Robert Neely, Newport News
Students should be able to know what these terms mean from an educator’s perspective. It is the educator who has studied these new and questionable terms. What is “divisive” for one person is not for another. Allow students and educators to have the discussion. We could all learn something.
Jo-Ann Mahony, Hampton
If the plan is to teach these concepts in primary grades, what would be the psychological impact on a young child? Dividing concepts should be taught in high school or college classrooms. The Youngkin administration listens and responds to concerned parents.
Hugh Baskette, Norfolk
Official censorship of “divisive concepts” with a tip line. Definitely a “great leap forward”! More is needed: a “Youngkin youth” with badges of merit to point out heresy from teachers, parents or others; a paperback book listing safe topics for speaking or writing; a “Governor’s Council” to promulgate and enforce regulations prohibiting speaking, writing or thinking in a divisive manner.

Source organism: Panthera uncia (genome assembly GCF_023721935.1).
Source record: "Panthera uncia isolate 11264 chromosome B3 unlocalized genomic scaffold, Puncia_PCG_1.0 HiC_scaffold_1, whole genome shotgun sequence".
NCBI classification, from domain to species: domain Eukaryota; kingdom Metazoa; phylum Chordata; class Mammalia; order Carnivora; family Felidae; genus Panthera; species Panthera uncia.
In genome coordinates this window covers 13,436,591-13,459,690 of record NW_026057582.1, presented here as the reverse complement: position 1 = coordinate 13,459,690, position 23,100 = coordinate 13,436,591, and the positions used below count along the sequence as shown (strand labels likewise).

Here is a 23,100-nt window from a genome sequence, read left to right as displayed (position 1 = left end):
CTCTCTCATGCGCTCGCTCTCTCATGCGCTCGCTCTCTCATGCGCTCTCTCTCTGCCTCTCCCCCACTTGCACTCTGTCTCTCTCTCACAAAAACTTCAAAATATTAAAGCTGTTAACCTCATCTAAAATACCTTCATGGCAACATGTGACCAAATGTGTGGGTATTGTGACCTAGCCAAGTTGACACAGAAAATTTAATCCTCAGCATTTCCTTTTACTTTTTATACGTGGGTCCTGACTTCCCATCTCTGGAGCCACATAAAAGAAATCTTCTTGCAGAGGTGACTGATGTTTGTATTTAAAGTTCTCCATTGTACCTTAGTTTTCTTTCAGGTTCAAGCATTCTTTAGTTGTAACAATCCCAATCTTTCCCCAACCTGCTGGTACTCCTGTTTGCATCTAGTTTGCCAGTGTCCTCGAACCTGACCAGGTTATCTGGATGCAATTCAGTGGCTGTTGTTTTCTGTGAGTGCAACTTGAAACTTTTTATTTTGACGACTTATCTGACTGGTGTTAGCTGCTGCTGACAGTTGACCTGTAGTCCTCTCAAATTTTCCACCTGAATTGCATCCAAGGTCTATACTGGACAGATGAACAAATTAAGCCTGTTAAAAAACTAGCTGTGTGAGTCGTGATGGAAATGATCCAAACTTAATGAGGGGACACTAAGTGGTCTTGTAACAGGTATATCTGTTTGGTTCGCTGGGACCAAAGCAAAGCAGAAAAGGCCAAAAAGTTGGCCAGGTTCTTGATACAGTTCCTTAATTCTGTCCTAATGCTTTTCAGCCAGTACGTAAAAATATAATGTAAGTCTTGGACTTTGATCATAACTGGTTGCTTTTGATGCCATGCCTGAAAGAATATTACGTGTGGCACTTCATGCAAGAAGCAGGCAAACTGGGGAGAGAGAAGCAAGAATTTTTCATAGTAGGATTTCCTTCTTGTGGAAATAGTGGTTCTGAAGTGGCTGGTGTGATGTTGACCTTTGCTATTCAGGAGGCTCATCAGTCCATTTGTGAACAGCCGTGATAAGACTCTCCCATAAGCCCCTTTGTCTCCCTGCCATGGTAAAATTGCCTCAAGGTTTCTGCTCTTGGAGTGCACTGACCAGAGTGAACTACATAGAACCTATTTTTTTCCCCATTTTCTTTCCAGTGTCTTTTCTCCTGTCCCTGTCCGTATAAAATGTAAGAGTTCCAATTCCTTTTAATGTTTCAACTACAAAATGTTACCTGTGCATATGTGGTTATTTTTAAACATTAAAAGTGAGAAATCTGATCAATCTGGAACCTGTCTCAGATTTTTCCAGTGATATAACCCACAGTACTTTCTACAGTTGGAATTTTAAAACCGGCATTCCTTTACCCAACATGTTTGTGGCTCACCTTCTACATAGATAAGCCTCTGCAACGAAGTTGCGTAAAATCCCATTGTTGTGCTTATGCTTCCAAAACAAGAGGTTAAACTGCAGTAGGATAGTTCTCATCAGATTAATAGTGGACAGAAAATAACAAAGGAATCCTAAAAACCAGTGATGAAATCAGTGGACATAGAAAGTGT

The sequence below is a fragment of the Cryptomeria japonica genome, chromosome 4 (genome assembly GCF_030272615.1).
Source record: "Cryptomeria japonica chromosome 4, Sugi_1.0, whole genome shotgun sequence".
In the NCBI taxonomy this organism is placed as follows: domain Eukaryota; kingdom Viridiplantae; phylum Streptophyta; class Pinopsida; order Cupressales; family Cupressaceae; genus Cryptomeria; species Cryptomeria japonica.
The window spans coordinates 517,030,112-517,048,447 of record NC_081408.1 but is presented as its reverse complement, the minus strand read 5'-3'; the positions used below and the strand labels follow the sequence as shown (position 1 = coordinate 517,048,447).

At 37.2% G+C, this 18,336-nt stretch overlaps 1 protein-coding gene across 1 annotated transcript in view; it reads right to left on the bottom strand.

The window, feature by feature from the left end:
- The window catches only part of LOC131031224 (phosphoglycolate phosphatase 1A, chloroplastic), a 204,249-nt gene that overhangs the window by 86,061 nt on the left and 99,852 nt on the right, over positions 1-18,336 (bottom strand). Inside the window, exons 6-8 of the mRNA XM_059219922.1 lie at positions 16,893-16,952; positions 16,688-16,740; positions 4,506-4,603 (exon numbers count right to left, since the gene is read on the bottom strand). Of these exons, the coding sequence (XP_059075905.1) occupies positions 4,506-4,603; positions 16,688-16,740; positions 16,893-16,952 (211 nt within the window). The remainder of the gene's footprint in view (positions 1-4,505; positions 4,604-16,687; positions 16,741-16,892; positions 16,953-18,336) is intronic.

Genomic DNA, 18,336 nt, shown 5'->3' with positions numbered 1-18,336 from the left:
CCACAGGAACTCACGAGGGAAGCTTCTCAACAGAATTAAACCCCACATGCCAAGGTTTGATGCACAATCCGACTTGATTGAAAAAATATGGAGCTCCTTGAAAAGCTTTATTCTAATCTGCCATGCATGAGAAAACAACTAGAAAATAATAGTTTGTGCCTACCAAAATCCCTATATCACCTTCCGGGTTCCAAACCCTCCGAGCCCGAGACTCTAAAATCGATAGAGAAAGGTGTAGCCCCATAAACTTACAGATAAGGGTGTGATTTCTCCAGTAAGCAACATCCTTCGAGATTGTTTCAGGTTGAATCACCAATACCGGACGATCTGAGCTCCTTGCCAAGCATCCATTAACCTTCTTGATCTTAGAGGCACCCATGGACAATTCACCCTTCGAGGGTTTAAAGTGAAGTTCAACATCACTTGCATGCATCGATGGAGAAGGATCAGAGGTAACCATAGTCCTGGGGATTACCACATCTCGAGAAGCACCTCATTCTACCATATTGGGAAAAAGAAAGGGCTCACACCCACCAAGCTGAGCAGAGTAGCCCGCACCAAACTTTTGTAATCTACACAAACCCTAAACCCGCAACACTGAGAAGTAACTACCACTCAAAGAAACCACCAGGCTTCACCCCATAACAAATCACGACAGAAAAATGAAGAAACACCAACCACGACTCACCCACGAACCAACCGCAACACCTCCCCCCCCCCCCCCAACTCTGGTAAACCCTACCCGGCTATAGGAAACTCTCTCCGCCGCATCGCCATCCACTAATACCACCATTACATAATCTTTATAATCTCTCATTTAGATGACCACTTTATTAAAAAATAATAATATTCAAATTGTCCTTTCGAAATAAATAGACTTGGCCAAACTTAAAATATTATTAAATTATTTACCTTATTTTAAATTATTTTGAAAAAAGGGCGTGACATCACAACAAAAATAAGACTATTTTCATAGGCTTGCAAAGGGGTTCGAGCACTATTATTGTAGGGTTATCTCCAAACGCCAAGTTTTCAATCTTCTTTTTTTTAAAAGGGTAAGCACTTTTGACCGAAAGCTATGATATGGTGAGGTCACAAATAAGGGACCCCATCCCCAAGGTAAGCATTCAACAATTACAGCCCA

Ken Lambert, Norfolk
What does that mean? Everything is divisive. Aren’t teachers allowed to say anything about politics, religion, slavery, Nazis, civil rights, LGBT, climate change, reproduction, evolution? I expect it will eventually be invalidated as a wave. During this time, it will be used to harass teachers.
David Campbell, Virginia Beach
The administration’s effort in this regard seems misplaced. Our teachers and educators have spent years developing their knowledge of teaching our young people and are well qualified to provide the best for our young people. Politicians, who are poorly qualified in the field of education, should let teachers and educators do their job.
Hank Henson, Norfolk
Ever since the Virginian-Pilot filed a lawsuit over this, a dispute has existed. The Buzz addresses this subject once the complaint has been filed. The public sees it for what it is. I get the feeling you want the identities of the complaining parents so you can dox them.
Brian Kirwin, Virginia Beach